Secretary of State affirms decision to void thousands of signatures in North Dakota term-limit measure
"Each petition that has been submitted over my 29 years in office has received the same careful review of each signature," Jaeger said in a letter dated Thursday, May 12. "...The claims made in your letter do not change my decision that the petitions are still considered to be insufficient as to the number of signatures required for placement on the November General Election ballot."
BISMARCK — Secretary of State Al Jaeger on Thursday, May 12, affirmed his decision to invalidate thousands of petitions aiming to propose term limits for North Dakota elected officials, again stating the measure will not be on the November ballot.
In March, Jaeger announced the proposed measure to impose eight-year term limits on governors and state lawmakers would not be on the ballot after the his office invalidated more than 29,000 of the approximately 46,000 petitions turned in by a group of conservative activists. The group needed 31,164 valid signatures to get the measure on the ballot.
After Jaeger's March announcement that the measure would not be on the ballot, the group challenged Jaeger's decision. Group chairman Jared Hendrix previously told Forum News Service the group was "deeply disappointed in the Secretary of State's decision to exercise unprecedented and unconstitutional discretion to dismiss the signatures of thousands of North Dakotans who support term limits."
About 15,800 of the signed petitions were invalidated because of notary issues and Jaeger's office deemed more than 10,000 "inadequate," a designation that can mean a signer did not print their full name, signed the petition more than once or signed before it was approved for circulation. Jaeger also alleged that the group, North Dakota for Term Limits, violated state law by offering signature gatherers bonuses for obtaining signed petitions.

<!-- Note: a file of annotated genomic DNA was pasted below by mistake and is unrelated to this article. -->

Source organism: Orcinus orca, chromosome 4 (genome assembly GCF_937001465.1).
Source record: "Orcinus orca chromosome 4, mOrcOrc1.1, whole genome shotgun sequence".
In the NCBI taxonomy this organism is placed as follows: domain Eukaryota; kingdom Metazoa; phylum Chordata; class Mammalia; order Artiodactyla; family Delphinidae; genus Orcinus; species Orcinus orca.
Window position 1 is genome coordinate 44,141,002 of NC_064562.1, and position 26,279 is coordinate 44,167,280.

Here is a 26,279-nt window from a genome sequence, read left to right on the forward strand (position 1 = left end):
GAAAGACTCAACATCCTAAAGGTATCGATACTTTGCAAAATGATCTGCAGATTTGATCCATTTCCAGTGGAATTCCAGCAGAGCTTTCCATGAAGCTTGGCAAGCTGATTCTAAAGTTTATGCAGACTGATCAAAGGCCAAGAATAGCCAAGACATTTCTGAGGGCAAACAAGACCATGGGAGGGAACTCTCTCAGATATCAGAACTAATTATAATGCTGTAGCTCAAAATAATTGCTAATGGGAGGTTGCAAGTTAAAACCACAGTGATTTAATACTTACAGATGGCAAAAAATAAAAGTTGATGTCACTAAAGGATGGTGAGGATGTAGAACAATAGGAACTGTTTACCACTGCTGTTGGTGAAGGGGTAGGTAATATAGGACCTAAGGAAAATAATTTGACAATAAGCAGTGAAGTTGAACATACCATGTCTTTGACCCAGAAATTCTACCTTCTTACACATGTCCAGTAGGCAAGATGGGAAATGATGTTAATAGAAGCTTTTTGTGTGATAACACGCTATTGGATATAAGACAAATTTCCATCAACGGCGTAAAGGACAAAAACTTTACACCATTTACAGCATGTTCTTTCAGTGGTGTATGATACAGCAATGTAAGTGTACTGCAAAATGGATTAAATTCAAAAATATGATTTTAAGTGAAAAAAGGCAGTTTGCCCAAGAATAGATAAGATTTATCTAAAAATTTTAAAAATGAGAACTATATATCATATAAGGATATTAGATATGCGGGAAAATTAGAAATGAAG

On Thursday, Jaeger said that in March he referred to Attorney General Drew Wrigley "all violations of state law discovered during our review of the petitions."
Hendrix's group in a 14-page letter to Jaeger alleged six ways in which they believed his office improperly voided signatures, including relying on "inexpert guesses" to invalidate thousands of petitions for notary issues and that the secretary "relied on hearsay" when he said petition circulators were paid by signature.
But in a letter dated Thursday, Jaeger said he was not influenced by the group's allegations.
"Each petition that has been submitted over my 29 years in office has received the same careful review of each signature," Jaeger wrote. "The claims made in your letter do not change my decision that the petitions are still considered to be insufficient as to the number of signatures required for placement on the November General Election ballot."
Readers can reach Forum reporter Michelle Griffith, a Report for America corps member, at email@example.com.